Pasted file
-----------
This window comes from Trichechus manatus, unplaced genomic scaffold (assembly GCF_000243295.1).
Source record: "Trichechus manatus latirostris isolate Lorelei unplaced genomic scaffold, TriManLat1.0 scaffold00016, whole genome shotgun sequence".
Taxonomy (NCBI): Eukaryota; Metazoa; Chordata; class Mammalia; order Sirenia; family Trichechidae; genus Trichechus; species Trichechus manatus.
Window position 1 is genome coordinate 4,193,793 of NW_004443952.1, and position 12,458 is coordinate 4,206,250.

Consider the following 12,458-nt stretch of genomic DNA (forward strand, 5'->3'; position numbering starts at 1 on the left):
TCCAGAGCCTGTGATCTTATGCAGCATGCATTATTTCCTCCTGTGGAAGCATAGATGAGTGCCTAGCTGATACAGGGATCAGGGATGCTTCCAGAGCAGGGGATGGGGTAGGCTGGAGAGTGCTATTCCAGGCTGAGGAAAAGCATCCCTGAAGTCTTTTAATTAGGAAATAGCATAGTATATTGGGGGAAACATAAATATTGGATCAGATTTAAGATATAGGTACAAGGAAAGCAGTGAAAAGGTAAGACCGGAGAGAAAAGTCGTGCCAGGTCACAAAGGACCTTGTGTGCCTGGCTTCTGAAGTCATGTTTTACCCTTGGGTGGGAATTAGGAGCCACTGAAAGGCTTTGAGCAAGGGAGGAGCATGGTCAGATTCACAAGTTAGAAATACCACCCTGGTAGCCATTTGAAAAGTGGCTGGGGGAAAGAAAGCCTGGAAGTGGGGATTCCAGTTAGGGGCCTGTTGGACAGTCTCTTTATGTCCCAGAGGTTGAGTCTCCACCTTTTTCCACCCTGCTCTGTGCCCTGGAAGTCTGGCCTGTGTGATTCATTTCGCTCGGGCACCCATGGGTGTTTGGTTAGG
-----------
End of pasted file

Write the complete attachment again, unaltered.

This window comes from Trichechus manatus, unplaced genomic scaffold (assembly GCF_000243295.1).
Source record: "Trichechus manatus latirostris isolate Lorelei unplaced genomic scaffold, TriManLat1.0 scaffold00016, whole genome shotgun sequence".
Taxonomy (NCBI): Eukaryota; Metazoa; Chordata; class Mammalia; order Sirenia; family Trichechidae; genus Trichechus; species Trichechus manatus.
Window position 1 is genome coordinate 4,193,793 of NW_004443952.1, and position 12,458 is coordinate 4,206,250.

Consider the following 12,458-nt stretch of genomic DNA (forward strand, 5'->3'; position numbering starts at 1 on the left):
TCCAGAGCCTGTGATCTTATGCAGCATGCATTATTTCCTCCTGTGGAAGCATAGATGAGTGCCTAGCTGATACAGGGATCAGGGATGCTTCCAGAGCAGGGGATGGGGTAGGCTGGAGAGTGCTATTCCAGGCTGAGGAAAAGCATCCCTGAAGTCTTTTAATTAGGAAATAGCATAGTATATTGGGGGAAACATAAATATTGGATCAGATTTAAGATATAGGTACAAGGAAAGCAGTGAAAAGGTAAGACCGGAGAGAAAAGTCGTGCCAGGTCACAAAGGACCTTGTGTGCCTGGCTTCTGAAGTCATGTTTTACCCTTGGGTGGGAATTAGGAGCCACTGAAAGGCTTTGAGCAAGGGAGGAGCATGGTCAGATTCACAAGTTAGAAATACCACCCTGGTAGCCATTTGAAAAGTGGCTGGGGGAAAGAAAGCCTGGAAGTGGGGATTCCAGTTAGGGGCCTGTTGGACAGTCTCTTTATGTCCCAGAGGTTGAGTCTCCACCTTTTTCCACCCTGCTCTGTGCCCTGGAAGTCTGGCCTGTGTGATTCATTTCGCTCGGGCACCCATGGGTGTTTGGTTAGG